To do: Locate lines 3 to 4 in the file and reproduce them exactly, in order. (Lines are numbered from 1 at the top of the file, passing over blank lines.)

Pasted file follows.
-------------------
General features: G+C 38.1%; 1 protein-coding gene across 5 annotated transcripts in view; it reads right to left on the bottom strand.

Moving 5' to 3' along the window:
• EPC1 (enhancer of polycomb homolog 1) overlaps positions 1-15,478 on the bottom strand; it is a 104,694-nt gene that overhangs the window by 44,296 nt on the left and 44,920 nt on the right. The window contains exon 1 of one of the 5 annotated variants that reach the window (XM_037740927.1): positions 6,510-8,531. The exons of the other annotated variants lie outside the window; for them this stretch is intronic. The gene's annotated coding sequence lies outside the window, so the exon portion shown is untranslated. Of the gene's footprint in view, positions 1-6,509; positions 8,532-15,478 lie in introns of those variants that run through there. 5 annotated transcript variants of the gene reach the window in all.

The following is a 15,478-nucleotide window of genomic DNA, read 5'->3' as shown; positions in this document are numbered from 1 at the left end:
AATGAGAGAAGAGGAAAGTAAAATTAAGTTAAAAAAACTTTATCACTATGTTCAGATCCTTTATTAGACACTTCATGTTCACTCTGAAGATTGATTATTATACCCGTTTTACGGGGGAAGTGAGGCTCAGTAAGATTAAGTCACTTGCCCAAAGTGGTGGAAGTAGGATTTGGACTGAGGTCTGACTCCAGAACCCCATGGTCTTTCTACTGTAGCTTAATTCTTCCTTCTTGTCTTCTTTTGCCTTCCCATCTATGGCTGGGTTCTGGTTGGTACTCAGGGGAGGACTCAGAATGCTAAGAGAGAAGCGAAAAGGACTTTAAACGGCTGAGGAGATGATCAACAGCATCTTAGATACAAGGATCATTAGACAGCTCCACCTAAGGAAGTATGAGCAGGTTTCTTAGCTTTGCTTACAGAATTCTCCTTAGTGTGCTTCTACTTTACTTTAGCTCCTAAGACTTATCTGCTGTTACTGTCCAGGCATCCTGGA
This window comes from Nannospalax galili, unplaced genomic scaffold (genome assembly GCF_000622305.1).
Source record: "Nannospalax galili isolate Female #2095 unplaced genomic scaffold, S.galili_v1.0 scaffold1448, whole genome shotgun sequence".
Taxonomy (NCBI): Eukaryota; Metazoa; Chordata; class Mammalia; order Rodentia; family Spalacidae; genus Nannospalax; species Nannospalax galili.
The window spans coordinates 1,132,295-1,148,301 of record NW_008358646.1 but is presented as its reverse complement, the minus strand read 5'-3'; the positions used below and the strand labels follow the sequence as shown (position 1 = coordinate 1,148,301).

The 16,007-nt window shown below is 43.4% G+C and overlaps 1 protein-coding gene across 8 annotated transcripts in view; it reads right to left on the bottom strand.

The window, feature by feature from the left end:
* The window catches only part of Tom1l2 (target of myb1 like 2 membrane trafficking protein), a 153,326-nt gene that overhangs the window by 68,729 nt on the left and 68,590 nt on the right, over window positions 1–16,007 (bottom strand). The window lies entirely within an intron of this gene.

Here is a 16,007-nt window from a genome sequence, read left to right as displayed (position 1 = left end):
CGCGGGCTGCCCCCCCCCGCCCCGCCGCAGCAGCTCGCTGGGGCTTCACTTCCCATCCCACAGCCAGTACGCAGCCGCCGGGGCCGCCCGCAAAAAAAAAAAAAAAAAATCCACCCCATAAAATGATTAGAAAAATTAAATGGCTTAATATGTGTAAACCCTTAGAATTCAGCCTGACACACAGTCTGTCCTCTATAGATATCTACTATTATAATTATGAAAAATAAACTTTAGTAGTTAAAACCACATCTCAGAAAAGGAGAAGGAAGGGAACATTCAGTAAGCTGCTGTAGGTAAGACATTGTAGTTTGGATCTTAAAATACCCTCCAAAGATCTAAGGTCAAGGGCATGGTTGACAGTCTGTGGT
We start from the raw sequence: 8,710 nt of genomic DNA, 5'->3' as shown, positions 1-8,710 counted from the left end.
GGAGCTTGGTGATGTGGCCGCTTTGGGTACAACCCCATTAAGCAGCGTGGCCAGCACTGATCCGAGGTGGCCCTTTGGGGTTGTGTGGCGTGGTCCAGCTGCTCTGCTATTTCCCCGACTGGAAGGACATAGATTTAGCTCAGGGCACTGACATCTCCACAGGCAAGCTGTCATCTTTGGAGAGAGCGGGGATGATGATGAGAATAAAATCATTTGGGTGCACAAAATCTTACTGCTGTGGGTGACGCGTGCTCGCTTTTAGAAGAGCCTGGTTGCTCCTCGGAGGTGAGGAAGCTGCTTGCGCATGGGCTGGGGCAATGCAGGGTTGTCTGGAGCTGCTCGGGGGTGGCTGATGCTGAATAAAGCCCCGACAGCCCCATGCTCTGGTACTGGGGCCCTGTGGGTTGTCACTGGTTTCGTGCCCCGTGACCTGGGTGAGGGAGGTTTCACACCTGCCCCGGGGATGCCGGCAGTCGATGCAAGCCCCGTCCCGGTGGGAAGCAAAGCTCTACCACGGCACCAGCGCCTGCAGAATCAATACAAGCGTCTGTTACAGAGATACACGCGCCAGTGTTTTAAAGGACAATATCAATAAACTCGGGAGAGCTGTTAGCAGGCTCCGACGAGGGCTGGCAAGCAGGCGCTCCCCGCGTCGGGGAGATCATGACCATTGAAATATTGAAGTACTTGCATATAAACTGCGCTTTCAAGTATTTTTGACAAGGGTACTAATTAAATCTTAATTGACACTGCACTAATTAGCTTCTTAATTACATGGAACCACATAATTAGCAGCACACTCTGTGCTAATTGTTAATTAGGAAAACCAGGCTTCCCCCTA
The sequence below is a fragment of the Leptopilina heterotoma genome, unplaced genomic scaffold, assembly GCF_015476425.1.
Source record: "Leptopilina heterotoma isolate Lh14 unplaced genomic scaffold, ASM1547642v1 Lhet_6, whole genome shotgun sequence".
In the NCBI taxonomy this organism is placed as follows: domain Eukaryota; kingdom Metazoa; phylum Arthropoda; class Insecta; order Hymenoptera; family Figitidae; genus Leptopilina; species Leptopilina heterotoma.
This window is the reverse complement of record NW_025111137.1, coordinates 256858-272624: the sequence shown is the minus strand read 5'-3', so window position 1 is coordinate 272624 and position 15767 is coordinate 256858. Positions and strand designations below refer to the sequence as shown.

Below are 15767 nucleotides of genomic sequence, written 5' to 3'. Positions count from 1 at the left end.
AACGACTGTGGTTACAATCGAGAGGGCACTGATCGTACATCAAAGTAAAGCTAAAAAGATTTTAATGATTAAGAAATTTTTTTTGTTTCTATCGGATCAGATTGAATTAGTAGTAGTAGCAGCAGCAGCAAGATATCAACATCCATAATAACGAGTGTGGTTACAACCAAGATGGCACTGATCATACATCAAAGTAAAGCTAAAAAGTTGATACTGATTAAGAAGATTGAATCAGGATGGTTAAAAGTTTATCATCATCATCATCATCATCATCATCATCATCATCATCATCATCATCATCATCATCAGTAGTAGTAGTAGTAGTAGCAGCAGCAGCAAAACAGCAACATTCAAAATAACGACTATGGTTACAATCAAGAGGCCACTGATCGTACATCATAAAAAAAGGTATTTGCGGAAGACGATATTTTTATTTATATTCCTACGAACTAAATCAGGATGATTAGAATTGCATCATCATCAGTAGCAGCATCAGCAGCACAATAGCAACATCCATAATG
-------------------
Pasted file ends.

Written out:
• EPC1 (enhancer of polycomb homolog 1) overlaps positions 1-15,478 on the bottom strand; it is a 104,694-nt gene that overhangs the window by 44,296 nt on the left and 44,920 nt on the right. The window contains exon 1 of one of the 5 annotated variants that reach the window (XM_037740927.1): positions 6,510-8,531. The exons of the other annotated variants lie outside the window; for them this stretch is intronic. The gene's annotated coding sequence lies outside the window, so the exon portion shown is untranslated. Of the gene's footprint in view, positions 1-6,509; positions 8,532-15,478 lie in introns of those variants that run through there. 5 annotated transcript variants of the gene reach the window in all.

The following is a 15,478-nucleotide window of genomic DNA, read 5'->3' as shown; positions in this document are numbered from 1 at the left end: